MICHELE NORRIS, host:
A new executive will be the face of BP's efforts to clean up the Gulf oil spill.
NPR's Wade Goodwyn has this profile of Bob Dudley, the man picked to follow in the footsteps of CEO Tony Hayward.
WADE GOODWYN: The first crack in BP's public relation facade came early when Tony Hayward said he hoped they would cap the gushing well so that, quote, "He could get his life back." With 11 men who will never get their lives back and an ocean of oil bearing down on the coast, many felt Hayward's tone left something to be desired. Then came Hayward's appearance before the U.S. Senate.
Mr. TONY HAYWARD (Chief Executive Officer, BP): I'm afraid I can't recall that. I don't recall that either. I was not involved in the decision making. I can't answer your question. I can't recall that memo.
GOODWYN: A few days later, when the BP CEO was spotted with his 52-foot yacht racing around the Isle of Wight, there were quite a few suggestions by Gulf Coast politicians as to what Hayward should do with his gleaming racing boat -like bring it over here and pick up a few giant tar balls.
Mr. CHRIS LEHANE (Political Consultant and Crisis Communications Expert): There has been, you know, a high degree of tone deafness from Hayward as a BP CEO.
GOODWYN: For eight years, Chris Lehane worked in the Clinton White House. Now he has his own firm specializing in crisis management. Lehane says BP's first mistake was putting Hayward out front.
Mr. LEHANE: Anytime you're in a situation like this, whoever the point person is, they're going to have the professional life expectancy of a, you know, of a carton of milk.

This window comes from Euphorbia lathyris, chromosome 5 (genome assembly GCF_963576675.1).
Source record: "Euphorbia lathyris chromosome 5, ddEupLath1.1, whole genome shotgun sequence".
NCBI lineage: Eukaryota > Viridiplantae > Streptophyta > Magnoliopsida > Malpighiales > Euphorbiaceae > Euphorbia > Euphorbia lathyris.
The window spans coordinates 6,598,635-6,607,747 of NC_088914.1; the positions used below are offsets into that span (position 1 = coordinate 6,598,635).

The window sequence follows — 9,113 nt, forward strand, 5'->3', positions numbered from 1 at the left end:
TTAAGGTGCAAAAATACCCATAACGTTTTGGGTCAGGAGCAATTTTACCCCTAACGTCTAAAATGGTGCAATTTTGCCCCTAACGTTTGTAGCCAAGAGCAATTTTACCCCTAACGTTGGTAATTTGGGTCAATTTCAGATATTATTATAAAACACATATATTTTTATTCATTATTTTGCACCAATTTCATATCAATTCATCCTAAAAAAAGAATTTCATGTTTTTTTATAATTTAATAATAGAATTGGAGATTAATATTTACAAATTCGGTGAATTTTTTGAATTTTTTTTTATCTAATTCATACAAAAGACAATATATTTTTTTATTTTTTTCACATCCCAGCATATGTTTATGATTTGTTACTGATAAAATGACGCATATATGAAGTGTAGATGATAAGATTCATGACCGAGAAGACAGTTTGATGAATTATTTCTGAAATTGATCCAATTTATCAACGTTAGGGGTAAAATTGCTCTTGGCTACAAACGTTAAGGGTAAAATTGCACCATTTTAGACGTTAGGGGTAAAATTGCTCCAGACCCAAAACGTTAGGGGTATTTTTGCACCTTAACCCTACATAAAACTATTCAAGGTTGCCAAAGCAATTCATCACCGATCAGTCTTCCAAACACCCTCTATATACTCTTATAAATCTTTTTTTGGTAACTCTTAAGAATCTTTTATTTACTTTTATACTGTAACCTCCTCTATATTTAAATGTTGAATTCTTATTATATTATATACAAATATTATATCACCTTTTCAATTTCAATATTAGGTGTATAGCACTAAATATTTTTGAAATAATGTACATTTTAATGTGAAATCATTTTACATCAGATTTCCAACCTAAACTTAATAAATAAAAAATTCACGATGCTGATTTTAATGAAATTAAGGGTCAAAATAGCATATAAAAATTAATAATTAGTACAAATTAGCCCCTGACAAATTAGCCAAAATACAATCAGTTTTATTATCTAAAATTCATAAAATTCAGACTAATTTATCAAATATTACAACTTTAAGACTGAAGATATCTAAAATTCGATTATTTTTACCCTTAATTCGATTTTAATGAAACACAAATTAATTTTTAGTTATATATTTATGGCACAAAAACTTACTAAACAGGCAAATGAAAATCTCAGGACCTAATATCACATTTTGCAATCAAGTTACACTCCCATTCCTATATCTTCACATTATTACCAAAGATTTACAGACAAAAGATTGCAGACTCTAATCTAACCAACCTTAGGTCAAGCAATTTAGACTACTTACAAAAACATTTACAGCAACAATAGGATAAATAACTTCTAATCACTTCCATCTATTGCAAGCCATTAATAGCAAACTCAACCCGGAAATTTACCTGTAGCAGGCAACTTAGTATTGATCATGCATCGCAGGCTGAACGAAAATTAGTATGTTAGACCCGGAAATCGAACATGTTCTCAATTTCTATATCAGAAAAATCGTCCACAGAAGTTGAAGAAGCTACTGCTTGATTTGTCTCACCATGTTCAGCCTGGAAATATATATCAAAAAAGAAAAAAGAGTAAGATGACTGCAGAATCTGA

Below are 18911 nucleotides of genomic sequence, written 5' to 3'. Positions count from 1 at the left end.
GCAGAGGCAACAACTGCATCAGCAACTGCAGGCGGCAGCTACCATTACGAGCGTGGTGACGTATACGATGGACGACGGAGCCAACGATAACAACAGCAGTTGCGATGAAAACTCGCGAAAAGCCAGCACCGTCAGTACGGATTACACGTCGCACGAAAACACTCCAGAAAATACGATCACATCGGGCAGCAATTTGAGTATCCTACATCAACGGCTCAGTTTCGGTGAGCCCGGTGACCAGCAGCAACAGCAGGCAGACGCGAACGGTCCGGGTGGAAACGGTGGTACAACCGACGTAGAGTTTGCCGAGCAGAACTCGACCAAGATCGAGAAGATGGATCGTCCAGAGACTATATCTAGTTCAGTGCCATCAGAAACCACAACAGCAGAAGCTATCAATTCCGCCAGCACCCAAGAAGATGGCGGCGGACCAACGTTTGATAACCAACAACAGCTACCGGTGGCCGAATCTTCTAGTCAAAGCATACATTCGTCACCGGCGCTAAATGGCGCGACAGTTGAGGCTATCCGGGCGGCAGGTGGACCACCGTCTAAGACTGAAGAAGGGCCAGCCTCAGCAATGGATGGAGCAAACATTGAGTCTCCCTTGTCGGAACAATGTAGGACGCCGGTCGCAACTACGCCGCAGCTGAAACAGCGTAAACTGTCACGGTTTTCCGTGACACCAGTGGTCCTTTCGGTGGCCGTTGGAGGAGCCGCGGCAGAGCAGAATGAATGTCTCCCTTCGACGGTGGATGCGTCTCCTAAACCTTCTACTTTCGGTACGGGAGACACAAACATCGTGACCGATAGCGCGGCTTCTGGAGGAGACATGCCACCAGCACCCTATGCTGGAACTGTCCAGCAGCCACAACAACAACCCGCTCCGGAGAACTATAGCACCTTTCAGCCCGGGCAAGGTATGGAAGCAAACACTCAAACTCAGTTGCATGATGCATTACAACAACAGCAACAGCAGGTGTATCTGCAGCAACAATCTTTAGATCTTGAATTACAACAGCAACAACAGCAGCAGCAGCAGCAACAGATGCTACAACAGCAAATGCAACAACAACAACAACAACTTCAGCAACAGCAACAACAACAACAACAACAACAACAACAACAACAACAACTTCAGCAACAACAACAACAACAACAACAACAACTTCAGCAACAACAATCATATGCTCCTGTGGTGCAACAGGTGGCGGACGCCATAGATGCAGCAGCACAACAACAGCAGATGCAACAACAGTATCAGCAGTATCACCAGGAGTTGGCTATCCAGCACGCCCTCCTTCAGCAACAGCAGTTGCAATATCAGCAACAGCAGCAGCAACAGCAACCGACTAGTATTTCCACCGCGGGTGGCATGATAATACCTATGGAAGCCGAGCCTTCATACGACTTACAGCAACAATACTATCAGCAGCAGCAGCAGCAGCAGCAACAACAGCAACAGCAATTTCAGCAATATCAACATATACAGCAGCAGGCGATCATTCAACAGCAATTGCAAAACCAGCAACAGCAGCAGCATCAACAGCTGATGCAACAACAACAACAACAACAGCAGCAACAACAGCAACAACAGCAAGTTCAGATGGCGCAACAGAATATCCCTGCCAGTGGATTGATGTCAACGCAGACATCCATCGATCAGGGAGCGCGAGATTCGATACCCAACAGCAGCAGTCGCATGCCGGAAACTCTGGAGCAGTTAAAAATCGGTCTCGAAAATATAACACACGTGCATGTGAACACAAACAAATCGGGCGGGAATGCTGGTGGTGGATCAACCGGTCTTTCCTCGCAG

GOODWYN: Having gone sour, the man who sounds like he stepped out of the House of Lords is being replaced by a BP executive from Mississippi, Bob Dudley.
In a recent interview on PBS' "NewsHour," Dudley's relaxed style was different - if not necessarily his content - when asked if BP had taken shortcuts on the drilling rig Deepwater Horizon.
Mr. BOB DUDLEY (Managing Director, BP): This is an investigation of a very complicated accident. It's been that way from the beginning. There's lots of conflicting statements and information that comes out. There's a tone around that that implies we've taken shortcuts, that somehow our company...
GOODWYN: Much of Dudley's career in the oil industry has been abroad. He headed up BP's joint venture in Russia, TNK-BP, but it ended up going badly for Dudley. The Russians became so angry with him they refused to let him back in the country.
Matti Teittinen is a senior equity analyst with IHS Herold in Boston, who's followed Dudley's career.
Mr. MATTI TEITTINEN (Senior Equity Analyst, IHS Herold): They wouldn't renew Bob Dudley's visa allowing him to stay in the country, so he had to actually go operate from another country outside of Russia. And eventually, BP was forced to make some concessions and ultimately their overall control was reduced.
GOODWYN: While that doesn't sound like an unqualified success, Teittinen says inside the industry, Dudley was seen as having done as well as might be expected in a joint venture with nationalistic Russian oligarchs.
Mr. TEITTINEN: The company was one of the more successful oil and gas companies in Russia during that time period and made pretty strong growth.
GOODWYN: While Dudley doesn't have to worry about his Southern credentials being revoked if too much oil washes ashore in Louisiana or Florida, this assignment will be no picnic either.
Louisiana Congressman Charlie Melancon is watching his coastal district slowly die on the vine. He could not be less impressed with Tony Hayward, but he's keeping an open mind about Dudley.
Representative CHARLIE MELANCON (Democrat, Louisiana): I'm willing to give him the first opportunity to demonstrate that he truly does care about it. And being from Mississippi, he'll have an understanding of the feelings of the people that are affected by this oil spill.
GOODWYN: But for Melancon and his district, in the end, this is a results game, not a beauty contest.
Rep. MELANCON: There's nothing that he can do, short of plugging that hole, that will make him any better person in terms of being able to accomplish the task at hand.
GOODWYN: Melancon says that for Bob Dudley and his oil company, there is really nowhere to go but up.
Wade Goodwyn, NPR News.
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